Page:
Joshua Bennett was once a member of spoken word group, ‘The Strivers Row.’ He introduced the world to such pieces as “Praise Him”, “In case of an emergency: Letter to my nephew”, “Still life with Black Death” and “16 Bars for Kendrick Lamar.” Even amongst a very talented group of six poets, (including Miles Hodges, Alyssa Harris, Jasmine Mans, Zora Howard and Carvens Lissaint) Bennett stood out for me. It was his importance, the urgency to hear his poetic voice. On stage, he is a force. His readings are bound to give you chills; his passion and emotion lingering through his words like electric currents, never seizing to impress and educate. Most importantly, the subject matter is always significant and didactic. Bennett’s poetry has always been alive with current American culture, and a fascinating perceptive understanding of the world. This is also reflected beautifully in his published work.
What makes Bennett so remarkable is that he is unafraid to question American society, white or black. He is at his most impressive and true when discussing race, and his tumblr account “square dancing with giants” is a good place to feel this. His poignant interest in race is clear as the theme of blackness is explored through images and quotes.
To put it simply, Dr Joshua Bennett’s voices resonates. As an admirer of his poetry, my admiration for spoken word poetry has been heightened and has allowed me to invoke a poetic voice within myself, I never knew existed. ‘Algorithm & Blues’ and ‘The Sobbing School’ have become my most treasured collections of poetry. Through these racially charged anthologies, Joshua reflects the youth and their challenges at school and the workplace in light of being black in America. His delivery not only echoes the astonishing beauty of language, but he is also able to convey clarity, personality and powerful messages in his words. Many can strongly identify with his working-class family background but also his passionate voice, his intriguing stories, and his New York vision. As a black African, I feel his work is notable and current in light of police brutality, but also culturally I feel his work is able to respond to other types of discrimination.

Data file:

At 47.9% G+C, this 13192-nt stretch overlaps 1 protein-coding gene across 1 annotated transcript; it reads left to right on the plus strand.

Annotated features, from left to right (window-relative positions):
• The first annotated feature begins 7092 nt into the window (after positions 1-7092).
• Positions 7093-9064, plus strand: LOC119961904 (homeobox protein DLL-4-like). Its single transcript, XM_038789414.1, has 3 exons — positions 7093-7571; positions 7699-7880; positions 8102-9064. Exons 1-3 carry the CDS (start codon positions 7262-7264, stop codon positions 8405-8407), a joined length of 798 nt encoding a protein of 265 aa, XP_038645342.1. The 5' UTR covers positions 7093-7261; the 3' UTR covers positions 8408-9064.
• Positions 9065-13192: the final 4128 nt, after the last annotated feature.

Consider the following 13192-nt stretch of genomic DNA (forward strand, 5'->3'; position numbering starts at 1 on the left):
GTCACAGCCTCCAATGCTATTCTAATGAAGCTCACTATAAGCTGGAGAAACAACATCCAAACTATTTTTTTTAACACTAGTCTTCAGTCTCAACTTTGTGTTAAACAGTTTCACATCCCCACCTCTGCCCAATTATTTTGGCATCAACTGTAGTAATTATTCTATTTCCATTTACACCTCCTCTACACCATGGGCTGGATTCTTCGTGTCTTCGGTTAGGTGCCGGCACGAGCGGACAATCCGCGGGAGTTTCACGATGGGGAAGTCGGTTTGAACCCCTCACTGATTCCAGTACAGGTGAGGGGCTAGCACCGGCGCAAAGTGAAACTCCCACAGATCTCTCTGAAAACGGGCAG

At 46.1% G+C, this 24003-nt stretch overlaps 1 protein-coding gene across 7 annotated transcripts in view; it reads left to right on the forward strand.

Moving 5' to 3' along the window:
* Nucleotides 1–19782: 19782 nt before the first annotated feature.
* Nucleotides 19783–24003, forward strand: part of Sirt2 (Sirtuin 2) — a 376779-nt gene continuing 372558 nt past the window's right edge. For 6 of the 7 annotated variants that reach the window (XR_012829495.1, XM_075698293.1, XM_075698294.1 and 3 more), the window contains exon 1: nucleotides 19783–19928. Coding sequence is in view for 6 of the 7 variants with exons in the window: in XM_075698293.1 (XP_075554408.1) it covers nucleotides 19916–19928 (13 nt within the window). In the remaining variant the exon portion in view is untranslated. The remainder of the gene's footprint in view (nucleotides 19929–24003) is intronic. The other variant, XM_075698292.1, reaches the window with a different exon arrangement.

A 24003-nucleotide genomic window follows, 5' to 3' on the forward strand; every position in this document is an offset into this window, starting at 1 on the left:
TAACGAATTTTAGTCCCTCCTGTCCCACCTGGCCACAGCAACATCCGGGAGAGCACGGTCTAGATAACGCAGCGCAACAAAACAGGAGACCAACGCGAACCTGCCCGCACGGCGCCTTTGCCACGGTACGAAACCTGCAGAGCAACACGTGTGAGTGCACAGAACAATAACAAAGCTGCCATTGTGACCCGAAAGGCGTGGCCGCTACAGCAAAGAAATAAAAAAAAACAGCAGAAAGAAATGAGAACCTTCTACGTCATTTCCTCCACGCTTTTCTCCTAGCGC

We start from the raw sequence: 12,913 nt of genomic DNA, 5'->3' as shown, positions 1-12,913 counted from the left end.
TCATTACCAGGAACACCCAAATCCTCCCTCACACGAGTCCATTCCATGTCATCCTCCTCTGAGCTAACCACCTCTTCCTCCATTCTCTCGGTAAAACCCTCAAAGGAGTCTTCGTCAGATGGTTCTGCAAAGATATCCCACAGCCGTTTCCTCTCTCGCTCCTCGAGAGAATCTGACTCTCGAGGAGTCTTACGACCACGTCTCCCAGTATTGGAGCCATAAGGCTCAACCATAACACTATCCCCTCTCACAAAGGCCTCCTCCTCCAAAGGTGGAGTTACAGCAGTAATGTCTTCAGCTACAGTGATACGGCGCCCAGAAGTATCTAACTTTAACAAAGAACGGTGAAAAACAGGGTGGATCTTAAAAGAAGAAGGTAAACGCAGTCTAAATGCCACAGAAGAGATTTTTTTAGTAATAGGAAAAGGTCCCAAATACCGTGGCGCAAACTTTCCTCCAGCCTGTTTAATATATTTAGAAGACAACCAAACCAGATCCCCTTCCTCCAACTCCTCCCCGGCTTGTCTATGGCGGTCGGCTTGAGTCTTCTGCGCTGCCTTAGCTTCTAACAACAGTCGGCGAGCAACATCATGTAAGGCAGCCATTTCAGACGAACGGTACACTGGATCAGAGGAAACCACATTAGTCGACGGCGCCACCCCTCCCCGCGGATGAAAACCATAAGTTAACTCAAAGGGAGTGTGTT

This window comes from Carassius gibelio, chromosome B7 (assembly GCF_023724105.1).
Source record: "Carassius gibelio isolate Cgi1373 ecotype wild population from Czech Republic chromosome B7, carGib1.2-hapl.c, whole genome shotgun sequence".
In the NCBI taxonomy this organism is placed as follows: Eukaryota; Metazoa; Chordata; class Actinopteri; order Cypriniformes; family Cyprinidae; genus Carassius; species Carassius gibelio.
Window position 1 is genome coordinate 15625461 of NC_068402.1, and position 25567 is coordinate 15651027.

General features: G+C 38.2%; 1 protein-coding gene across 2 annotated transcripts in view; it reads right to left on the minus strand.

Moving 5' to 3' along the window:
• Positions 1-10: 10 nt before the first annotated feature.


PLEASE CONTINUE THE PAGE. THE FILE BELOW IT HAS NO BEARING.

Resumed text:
To say I am an admirer of Dr Joshua Bennett, would be an understatement. In my eyes, he is crucial to poetry and vital to young black readers. He is most definitely notable and a force to be reckoned with. His work thus far has changed me; influencing my daily writing and moving me beyond words. Dr Bennett has affected me greatly since that first night I watched his spoken word poetry online. Due to his inspiration, I went on to study a masters in English and Creative Writing and write poetry of my own. In my personal statement when applying, I wrote with his work and voice in mind.
”I’d like to take my writing to a critical place; a place where through honoring myself, I’m able to create work with the potential to change the perceptions of every form of me. Be that for women, Somalis, Black and African people, Muslims and twenty-somethings. I write for my love of the process, the craft and the contentment it brings me. My great joy derives from reading the work of writers who rouse something in me, the ones whose names I can never forget. Staying true to my childhood self (who was a dreamer), I intend to make myself proud by creating work others can love just as I have. My primary responsibility is to write with a sense of vulnerability and at times a reckless imagination so that I may make my work, to a stranger, worth remembering.”
Joshua Bennett greatly opened my eyes to the use of language. Through his work, I’ve been washed over with the creativity of poetry, viewing blackness as a study and of believing in my own vision, my words and life events now becoming art. He has the power to show young black people, wherever they reside, that they too can become a doctor. They too can choose to not be a stereotype or a statistic and are able to use their life experience on the page. Through his inspiration, they can excel, educate themselves and dream big.
I’m sure there are people out there with their own stories on how they discovered Joshua Bennett’s greatness. Comments on countless videos begging for written lyrics of his poems, requesting for more or simply showing him love. I’m the most intrigued by his mind. I’d like to read what he reads, understand his vision even more and watch his career soar to whichever plateau it takes him.